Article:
Labour names West Midlands and Greater Manchester mayor candidates

The Labour Party has today named shadow home secretary Andy Burnham and West Midlands MEP Siôn Simon as its mayoral candidates in Greater Manchester and the West Midlands respectively.

Leigh MP Burnham, who ran for Labour leadership last year and has remained in Jeremy Corbyn’s shadow Cabinet ever since his nomination, won 51% of a vote from party members in the region – significantly over GM’s current interim mayor and police and crime commissioner, Tony Lloyd (29%). Bury South MP Ivan Lewis secured third place with almost 20% of votes.

Noting that it was a “great honour” to be the candidate for the first elected mayor in the region, Burnham said: “I will repay it by devoting all my energy to uniting the Labour family here, working to win back the voters we have lost and building a policy programme with broad appeal. I will bring forward real answers to our housing crisis and give new hope to our young people.

“Today I have a clear message for the prime minister – you and your party were elected on a series of promises to the north of England and I will not let you walk away from them. You promised us a powerhouse and now you must give us the tools and investment to build it.”

In the West Midlands, Simon, who is also a former Birmingham MP, beat his contender Steve Bedser, a former city councillor, by a large margin of 71% of votes.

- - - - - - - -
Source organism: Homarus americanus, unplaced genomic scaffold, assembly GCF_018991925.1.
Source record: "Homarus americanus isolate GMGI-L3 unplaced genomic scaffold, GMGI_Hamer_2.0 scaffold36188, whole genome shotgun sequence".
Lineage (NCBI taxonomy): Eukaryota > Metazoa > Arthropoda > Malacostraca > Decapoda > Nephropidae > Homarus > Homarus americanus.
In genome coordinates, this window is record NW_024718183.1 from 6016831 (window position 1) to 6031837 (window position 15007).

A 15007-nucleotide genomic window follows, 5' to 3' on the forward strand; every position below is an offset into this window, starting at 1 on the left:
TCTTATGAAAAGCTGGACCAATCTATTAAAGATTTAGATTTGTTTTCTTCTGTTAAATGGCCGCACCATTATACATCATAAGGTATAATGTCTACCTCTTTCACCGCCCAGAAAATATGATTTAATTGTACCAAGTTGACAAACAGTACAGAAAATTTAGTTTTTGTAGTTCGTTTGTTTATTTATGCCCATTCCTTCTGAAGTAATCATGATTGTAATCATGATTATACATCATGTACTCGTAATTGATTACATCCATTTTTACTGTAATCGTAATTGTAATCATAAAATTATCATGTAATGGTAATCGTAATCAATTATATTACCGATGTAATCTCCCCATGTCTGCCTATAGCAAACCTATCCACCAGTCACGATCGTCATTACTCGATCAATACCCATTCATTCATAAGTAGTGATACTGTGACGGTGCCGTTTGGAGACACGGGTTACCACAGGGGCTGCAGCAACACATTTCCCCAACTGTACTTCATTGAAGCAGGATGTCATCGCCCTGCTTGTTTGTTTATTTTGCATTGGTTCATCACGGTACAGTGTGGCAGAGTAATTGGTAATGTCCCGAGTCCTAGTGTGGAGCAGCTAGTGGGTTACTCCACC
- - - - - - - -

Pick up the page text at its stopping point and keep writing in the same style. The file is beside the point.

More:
If elected, he will oversee the new West Midlands Combined Authority – which is currently consulting on the scope of imminent mayoral powers – in order to deliver the region’s major £1bn devolution deal.

“The election is a vital opportunity - amid Tory austerity and Brexit chaos - to bring real Labour government to the West Midlands,” Simon said.

“Let’s really invest in skills and apprenticeships. This region is a world leader in advanced manufacturing; it’s a great creative hub; we’re uniquely placed in biotech with our many great universities and our super-diverse population. We need not just more jobs, but better jobs, and better paid job. And this new devolution is a means to get them.”

He also called for a ‘West Midlands voice’ in Brexit discussions, arguing that Scotland, Wales, London and Ireland can’t be the only “special interests at the table”.

Labour leader Corbyn – who faces his own elections soon after being challenged to the leadership position by rival Owen Smith – congratulated both men on Twitter.

Today’s nominations – which now give both candidates nine months to campaign ahead of May’s elections – make Labour the first mainstream party to put forward names for the mayoral ballot. Both the Conservatives and UKIP have told the BBC they are not far along in the process.


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